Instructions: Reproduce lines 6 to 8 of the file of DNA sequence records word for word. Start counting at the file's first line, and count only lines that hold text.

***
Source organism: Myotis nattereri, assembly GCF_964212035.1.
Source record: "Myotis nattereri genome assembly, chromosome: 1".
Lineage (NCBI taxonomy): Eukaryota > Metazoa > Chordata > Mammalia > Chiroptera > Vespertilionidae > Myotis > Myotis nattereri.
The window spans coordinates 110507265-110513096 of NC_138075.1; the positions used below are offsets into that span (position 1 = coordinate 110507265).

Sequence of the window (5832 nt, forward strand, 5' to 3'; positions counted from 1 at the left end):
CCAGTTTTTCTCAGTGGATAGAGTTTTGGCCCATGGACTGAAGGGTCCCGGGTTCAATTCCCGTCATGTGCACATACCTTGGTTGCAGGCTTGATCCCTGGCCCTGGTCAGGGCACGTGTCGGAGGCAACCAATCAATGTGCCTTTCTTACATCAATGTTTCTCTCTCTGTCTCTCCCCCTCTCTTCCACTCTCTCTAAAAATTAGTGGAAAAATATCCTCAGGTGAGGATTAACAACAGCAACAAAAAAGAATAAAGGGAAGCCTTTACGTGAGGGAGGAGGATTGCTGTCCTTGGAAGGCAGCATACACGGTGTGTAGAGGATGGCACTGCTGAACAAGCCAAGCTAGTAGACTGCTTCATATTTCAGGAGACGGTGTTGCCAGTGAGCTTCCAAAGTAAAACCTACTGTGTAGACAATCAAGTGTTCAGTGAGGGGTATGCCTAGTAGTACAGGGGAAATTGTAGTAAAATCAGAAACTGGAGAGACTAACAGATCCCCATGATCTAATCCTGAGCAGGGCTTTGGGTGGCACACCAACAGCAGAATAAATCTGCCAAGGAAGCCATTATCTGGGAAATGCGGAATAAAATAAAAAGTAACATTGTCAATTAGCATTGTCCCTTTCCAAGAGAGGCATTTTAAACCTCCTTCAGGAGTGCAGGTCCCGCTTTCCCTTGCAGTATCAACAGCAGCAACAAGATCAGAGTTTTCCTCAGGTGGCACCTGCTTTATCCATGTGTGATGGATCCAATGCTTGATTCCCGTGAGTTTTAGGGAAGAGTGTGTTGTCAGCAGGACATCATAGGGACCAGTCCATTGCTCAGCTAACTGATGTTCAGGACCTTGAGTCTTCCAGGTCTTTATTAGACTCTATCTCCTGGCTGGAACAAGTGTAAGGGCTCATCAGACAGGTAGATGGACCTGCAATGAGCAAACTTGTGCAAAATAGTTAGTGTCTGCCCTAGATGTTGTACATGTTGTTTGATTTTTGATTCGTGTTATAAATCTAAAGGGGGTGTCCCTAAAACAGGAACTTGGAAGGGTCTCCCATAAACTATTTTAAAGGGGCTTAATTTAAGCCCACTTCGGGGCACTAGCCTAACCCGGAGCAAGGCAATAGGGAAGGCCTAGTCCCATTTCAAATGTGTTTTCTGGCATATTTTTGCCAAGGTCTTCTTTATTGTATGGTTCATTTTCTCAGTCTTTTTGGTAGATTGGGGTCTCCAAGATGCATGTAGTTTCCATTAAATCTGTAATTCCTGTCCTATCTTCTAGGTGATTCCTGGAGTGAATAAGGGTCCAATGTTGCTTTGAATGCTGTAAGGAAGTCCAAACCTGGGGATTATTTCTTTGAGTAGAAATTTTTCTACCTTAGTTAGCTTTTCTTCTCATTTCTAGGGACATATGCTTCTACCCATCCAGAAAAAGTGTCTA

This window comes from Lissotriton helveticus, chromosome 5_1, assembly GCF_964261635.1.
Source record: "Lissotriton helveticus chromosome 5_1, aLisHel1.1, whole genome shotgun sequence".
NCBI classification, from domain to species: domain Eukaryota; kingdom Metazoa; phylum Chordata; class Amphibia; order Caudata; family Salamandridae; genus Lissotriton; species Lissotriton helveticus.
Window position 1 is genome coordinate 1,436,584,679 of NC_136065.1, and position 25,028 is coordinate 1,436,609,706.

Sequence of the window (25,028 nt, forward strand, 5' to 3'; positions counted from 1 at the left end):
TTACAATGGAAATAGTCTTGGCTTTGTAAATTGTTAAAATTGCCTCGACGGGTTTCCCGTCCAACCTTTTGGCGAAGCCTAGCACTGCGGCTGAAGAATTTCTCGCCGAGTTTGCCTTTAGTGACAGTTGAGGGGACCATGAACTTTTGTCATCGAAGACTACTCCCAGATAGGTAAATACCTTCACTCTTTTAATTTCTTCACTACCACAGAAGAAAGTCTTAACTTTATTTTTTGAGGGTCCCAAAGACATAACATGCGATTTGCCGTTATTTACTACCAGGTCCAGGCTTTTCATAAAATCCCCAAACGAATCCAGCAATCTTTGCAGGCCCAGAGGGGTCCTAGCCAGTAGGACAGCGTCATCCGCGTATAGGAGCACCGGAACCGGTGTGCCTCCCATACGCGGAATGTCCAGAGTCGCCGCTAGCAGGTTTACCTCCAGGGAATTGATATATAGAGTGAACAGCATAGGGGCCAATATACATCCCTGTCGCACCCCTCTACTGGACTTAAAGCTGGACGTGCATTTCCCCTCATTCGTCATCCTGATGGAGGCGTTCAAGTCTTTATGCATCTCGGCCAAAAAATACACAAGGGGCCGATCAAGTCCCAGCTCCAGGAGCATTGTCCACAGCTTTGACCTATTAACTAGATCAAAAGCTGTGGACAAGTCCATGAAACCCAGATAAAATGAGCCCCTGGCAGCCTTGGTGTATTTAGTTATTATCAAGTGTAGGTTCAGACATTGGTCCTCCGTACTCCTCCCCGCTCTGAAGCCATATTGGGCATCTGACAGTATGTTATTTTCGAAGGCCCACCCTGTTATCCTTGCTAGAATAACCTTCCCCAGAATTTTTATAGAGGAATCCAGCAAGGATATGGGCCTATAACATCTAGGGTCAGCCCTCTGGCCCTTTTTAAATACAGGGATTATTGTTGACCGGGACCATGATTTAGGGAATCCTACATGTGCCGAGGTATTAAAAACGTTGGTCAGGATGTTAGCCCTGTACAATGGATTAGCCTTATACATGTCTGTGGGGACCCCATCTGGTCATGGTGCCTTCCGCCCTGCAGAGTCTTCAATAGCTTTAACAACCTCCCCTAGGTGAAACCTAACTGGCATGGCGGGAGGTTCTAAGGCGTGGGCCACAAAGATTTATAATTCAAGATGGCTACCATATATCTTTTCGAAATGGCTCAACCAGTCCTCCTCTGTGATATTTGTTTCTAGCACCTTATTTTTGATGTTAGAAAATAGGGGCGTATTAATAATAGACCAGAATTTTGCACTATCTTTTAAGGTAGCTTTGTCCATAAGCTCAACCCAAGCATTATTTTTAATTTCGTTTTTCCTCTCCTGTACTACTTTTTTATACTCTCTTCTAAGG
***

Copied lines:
CCAGTTTTTCTCAGTGGATAGAGTTTTGGCCCATGGACTGAAGGGTCCCGGGTTCAATTCCCGTCATGTGCACATACCTTGGTTGCAGGCTTGATCCCTGGCCCTGGTCAGGGCACGTGTCGGAGGCAACCAATCAATGTGCCTTTCTTACATCAATGTTTCTCTCTCTGTCTCTCCCCCTCTCTTCCACTCTCTCTAAAAATTAGTGGAAAAATATCCTCAGGTGAGGATTAACAACAGCAACAAAAAAGAATAAAGGGAAGCCTTTACGTGAGGGAGGAGGATTGCTGTCCTTGGAAGGCAGCATACACGGTGTGTAGAGGATGGCACTGCTGAACAAGCCAAGCTAGTAGACTGCTTCATATTTCAGGAGACGGTGTTGCCAGTGAGCTTCCAAAGTAAAACCTACTGTGTAGACAATCAAGTGTTCAGTGAGGGGTATGCCTAGTAGTACAGGGGAAATTGTAGTAAAATCAGAAACTGGAGAGACTAACAGATCCCCATGATCTAATCCTGAGCAGGGCTTTGGGTGGCACACCAACAGCAGAATAAATCTGCCAAGGAAGCCATTATCTGGGAAATGCGGAATAAAATAAAAAGTAACATTGTCAATTAGCATTGTCCCTTTCCAAGAGAGGCATTTTAAACCTCCTTCAGGAGTGCAGGTCCCGCTTTCCCTTGCAGTATCAACAGCAGCAACAAGATCAGAGTTTTCCTCAGGTGGCACCTGCTTTATCCATGTGTGATGGATCCAATGCTTGATTCCCGTGAGTTTTAGGGAAGAGTGTGTTGTCAGCAGGACATCATAGGGACCAGTCCATTGCTCAGCTAACTGATGTTCAGGACCTTGAGTCTTCCAGGTCTTTATTAGACTCTATCTCCTGGCTGGAACAAGTGTAAGGGCTCATCAGACAGGTAGATGGACCTGCAATGAGCAAACTTGTGCAAAATAGTTAGTGTCTGCCCTAGATGTTGTACATGTTGTTTGATTTTTGATTCGTGTTATAAATCTAAAGGGGGTGTCCCTAAAACAGGAACTTGGAAGGGTCTCCCATAAACTATTTTAAAGGGGCTTAATTTAAGCCCACTTCGGGGCACTAGCCTAACCCGGAGCAAGGCAATAGGGAAGGCCTAGTCCCATTTCAAATGTGTTTTCTGGCATATTTTTGCCAAGGTCTTCTTTATTGTATGGTTCATTTTCTCAGTCTTTTTGGTAGATTGGGGTCTCCAAGATGCATGTAGTTTCCATTAAATCTGTAATTCCTGTCCTATCTTCTAGGTGATTCCTGGAGTGAATAAGGGTCCAATGTTGCTTTGAATGCTGTAAGGAAGTCCAAACCTGGGGATTATTTCTTTGAGTAGAAATTTTTCTACCTTAGTTAGCTTTTCTTCTCATTTCTAGGGACATATGCTTCTACCCATCCAGAAAAAGTGTCTA

This window comes from Lissotriton helveticus, chromosome 5_1, assembly GCF_964261635.1.
Source record: "Lissotriton helveticus chromosome 5_1, aLisHel1.1, whole genome shotgun sequence".